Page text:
McDonald says that Rosco Vision Systems produced FMVSS 111 “Field of Vision” training materials in 1996 and has provided thousands of copies free of charge to school districts nationwide. For a free DVD and FMVSS 111 grid brochure, visit www.roscomirrors.com.

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I drive a bus the 1&2 mirrors which is the left mirrors cause a terrible blind spot they are mounted from the top the operator can not see over around or under I have seen the same mirrors mounted from the bottom they are still a blind spot but the operator can raise the seat enough to see over those moirror`s the operator still needs to be alert and do the rock and roll My opinion is those 1 and 2 mirrors should not be mounted from the top ever.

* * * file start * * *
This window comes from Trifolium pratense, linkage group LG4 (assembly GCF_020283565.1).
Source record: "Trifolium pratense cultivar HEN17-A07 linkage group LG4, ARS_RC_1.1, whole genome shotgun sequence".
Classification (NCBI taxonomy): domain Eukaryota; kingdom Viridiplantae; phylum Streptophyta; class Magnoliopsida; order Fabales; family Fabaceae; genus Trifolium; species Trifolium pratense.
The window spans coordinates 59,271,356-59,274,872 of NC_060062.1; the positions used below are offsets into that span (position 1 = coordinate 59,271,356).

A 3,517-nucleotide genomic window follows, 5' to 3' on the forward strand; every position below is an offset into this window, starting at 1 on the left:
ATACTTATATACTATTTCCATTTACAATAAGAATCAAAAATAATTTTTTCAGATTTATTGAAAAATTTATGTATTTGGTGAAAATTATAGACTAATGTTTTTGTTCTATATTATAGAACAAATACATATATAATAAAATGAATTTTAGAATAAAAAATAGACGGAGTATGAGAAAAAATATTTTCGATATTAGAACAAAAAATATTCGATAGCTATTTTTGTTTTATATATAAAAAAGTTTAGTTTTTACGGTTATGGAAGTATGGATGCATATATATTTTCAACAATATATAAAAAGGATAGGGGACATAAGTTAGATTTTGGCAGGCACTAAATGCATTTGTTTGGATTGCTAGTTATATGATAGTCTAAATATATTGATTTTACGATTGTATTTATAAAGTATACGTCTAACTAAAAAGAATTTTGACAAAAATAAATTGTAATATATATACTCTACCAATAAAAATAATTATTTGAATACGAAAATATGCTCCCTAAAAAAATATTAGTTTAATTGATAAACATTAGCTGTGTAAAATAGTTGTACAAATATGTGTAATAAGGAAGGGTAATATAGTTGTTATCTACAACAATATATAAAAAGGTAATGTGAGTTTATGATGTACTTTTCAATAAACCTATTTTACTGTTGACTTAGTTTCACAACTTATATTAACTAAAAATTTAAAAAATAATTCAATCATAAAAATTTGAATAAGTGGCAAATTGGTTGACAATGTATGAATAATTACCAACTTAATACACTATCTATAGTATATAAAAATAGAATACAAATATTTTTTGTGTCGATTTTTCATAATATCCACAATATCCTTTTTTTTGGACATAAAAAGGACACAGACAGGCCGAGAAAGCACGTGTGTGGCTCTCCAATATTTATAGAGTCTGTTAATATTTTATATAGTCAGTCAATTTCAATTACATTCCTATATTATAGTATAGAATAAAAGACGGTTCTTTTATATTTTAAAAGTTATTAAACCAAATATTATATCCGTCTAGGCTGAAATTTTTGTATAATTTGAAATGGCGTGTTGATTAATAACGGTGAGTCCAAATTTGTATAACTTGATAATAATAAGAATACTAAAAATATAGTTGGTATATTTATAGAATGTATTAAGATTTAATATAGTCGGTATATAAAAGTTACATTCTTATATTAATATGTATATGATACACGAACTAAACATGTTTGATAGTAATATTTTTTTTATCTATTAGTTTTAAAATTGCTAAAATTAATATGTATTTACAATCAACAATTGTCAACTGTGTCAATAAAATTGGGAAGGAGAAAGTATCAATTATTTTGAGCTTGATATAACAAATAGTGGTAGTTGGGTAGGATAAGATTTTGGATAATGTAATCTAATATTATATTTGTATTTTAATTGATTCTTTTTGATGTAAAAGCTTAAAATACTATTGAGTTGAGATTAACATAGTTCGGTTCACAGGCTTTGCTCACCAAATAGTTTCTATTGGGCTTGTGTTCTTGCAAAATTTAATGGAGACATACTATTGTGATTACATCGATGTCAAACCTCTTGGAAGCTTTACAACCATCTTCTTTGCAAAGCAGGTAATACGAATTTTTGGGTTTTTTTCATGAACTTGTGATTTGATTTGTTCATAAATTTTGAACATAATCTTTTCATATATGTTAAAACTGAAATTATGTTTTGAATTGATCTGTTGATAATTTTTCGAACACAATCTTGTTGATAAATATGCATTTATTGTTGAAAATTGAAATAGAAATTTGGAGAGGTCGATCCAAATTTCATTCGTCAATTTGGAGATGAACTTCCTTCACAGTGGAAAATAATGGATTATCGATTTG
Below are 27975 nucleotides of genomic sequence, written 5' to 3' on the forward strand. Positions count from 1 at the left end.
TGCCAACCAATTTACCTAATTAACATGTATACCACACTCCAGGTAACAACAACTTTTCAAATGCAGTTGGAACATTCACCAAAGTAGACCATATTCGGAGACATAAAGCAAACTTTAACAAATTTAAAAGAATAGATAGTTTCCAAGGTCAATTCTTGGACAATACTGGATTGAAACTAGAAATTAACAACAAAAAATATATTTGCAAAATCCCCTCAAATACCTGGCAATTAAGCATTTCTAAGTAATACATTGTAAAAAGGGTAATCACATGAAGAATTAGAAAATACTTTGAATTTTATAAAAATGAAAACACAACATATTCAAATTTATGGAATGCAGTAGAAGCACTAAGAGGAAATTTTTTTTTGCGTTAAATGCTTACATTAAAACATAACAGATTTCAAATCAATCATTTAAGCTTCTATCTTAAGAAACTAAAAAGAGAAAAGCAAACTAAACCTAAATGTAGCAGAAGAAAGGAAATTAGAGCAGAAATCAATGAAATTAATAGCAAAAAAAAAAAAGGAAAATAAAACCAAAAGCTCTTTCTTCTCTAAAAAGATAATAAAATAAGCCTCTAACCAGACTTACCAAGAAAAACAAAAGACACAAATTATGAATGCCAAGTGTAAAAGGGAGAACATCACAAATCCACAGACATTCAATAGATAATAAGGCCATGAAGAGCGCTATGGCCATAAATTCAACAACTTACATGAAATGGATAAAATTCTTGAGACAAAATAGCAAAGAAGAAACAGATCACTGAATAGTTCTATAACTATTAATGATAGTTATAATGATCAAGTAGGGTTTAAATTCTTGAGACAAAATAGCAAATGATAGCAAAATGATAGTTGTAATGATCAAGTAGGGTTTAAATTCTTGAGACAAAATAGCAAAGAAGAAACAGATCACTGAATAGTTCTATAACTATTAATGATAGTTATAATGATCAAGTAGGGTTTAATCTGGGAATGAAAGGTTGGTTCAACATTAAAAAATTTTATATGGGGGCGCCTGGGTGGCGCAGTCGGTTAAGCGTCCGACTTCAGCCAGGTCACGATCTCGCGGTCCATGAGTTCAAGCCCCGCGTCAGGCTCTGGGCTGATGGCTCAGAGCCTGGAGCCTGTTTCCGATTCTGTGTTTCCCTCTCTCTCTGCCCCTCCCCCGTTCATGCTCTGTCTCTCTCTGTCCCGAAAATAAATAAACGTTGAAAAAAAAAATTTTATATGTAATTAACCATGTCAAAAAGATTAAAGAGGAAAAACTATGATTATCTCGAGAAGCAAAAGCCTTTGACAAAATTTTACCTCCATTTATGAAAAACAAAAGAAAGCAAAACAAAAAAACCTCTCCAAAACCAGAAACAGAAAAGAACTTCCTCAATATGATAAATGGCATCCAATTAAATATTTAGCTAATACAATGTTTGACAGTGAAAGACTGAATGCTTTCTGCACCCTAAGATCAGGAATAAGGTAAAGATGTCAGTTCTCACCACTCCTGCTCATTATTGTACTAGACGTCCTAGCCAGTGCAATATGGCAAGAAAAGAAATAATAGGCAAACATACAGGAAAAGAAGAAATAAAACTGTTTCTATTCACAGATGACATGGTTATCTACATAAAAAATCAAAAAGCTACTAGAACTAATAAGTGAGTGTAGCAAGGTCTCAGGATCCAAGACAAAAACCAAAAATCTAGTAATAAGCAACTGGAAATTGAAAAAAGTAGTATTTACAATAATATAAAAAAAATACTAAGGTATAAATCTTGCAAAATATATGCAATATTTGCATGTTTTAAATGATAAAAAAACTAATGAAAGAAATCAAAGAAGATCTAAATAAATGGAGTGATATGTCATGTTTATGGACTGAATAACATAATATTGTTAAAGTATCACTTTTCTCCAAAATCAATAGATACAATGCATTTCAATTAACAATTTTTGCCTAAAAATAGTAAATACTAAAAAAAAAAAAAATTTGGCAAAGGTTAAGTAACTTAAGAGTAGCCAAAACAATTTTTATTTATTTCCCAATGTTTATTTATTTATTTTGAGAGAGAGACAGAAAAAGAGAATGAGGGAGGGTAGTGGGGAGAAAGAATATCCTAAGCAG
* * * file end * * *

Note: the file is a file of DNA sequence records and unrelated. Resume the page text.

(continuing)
Leland Johnson    |    Dec 27, 2013 08:15 PM

This may be an old post but the message to set up and ACTUALLY encourage the use of mirror grids happens to be very important. Especially with sub drivers constantly operating school buses they don't normally use everyday. It is quick to just pull into the grid areas, get out make a quick adjustment and head out on your routes knowing all your blind spots are properly covered by the bus mirror system. Anytime someone else drives your bus they may have the mirrors set for them. You'll never be sorry you develop the good habit of utilizing these painted bus grids. Dan - Indiana.

Dan Luttrell    |    Aug 16, 2012 11:47 AM

Nice Site sent it to my son who is a bus mechanic for a school dist...

Walt    |    Feb 08, 2012 11:03 AM